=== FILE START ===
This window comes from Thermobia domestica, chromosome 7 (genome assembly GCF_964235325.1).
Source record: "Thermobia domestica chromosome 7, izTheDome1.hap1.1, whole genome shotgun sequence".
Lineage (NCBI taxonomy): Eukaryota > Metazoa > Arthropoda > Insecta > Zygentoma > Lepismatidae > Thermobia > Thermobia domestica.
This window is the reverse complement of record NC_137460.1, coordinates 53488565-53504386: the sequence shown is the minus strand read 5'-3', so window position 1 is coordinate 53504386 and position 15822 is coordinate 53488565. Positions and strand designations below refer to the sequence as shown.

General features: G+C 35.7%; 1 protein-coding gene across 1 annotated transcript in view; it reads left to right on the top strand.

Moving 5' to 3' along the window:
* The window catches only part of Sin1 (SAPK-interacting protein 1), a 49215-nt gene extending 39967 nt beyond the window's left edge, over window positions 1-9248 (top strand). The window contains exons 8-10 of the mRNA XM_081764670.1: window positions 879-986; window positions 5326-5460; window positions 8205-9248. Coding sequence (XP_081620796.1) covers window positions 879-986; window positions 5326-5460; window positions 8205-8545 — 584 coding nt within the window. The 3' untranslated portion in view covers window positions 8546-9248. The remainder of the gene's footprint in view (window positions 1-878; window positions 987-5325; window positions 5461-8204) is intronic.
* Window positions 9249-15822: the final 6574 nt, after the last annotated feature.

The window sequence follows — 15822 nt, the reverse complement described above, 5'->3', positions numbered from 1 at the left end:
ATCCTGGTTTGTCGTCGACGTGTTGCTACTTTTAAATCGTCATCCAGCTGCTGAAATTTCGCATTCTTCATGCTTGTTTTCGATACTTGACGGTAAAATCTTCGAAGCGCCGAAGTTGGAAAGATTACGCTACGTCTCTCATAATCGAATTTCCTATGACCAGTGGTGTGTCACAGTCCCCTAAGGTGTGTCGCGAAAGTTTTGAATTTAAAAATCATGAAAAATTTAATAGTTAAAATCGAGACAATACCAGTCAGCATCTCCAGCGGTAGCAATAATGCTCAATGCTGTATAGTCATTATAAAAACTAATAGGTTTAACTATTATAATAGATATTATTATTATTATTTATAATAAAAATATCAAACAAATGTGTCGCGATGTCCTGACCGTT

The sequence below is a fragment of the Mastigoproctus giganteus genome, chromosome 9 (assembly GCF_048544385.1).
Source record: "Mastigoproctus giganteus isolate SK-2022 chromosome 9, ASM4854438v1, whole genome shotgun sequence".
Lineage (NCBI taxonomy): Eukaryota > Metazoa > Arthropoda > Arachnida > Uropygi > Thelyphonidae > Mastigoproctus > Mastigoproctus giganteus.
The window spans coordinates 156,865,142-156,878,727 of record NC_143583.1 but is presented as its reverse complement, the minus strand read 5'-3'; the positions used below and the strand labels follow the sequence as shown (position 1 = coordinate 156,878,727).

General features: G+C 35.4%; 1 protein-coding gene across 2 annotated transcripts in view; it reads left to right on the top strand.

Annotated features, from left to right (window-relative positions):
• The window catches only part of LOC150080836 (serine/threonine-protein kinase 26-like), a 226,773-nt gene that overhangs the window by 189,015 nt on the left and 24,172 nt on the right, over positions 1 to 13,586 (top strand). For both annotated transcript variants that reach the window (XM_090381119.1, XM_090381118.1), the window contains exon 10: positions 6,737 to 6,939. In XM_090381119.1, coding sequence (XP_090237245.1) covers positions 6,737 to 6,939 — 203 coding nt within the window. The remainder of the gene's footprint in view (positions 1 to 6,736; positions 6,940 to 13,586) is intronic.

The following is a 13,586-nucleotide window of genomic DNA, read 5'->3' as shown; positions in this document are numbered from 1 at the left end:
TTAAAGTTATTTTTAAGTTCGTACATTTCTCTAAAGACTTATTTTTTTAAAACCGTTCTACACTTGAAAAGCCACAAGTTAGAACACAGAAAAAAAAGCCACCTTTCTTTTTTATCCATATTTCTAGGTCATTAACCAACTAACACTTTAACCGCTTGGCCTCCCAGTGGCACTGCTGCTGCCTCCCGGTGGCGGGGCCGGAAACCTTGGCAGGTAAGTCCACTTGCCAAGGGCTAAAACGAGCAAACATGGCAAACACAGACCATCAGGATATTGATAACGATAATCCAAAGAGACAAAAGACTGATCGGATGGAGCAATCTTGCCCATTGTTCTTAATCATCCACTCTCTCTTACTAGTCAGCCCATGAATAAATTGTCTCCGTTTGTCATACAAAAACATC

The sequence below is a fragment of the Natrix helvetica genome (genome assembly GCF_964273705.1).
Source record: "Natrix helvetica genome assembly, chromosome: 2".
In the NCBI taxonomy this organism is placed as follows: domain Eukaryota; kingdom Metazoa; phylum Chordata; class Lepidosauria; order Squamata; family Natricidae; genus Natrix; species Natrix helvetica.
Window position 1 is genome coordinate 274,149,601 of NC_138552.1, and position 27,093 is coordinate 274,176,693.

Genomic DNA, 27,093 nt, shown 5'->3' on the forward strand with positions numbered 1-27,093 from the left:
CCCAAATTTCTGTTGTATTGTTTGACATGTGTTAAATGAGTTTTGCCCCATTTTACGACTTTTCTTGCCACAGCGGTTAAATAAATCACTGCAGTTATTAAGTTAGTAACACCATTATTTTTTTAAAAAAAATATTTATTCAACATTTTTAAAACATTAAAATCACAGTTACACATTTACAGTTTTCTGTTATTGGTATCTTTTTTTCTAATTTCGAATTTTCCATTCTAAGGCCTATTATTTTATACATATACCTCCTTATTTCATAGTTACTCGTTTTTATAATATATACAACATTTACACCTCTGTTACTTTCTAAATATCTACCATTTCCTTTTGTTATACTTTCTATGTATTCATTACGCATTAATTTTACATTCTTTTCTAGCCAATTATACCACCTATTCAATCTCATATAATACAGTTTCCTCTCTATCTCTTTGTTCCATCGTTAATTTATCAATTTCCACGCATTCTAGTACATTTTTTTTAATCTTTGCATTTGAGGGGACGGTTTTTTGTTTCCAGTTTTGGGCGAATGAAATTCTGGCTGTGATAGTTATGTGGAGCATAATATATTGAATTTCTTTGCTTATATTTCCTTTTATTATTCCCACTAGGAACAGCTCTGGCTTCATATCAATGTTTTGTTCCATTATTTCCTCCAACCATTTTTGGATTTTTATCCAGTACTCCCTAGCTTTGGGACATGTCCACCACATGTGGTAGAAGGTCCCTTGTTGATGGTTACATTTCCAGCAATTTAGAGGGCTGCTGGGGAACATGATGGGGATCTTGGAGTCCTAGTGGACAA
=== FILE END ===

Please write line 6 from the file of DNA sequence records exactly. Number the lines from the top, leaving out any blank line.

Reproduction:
Moving 5' to 3' along the window: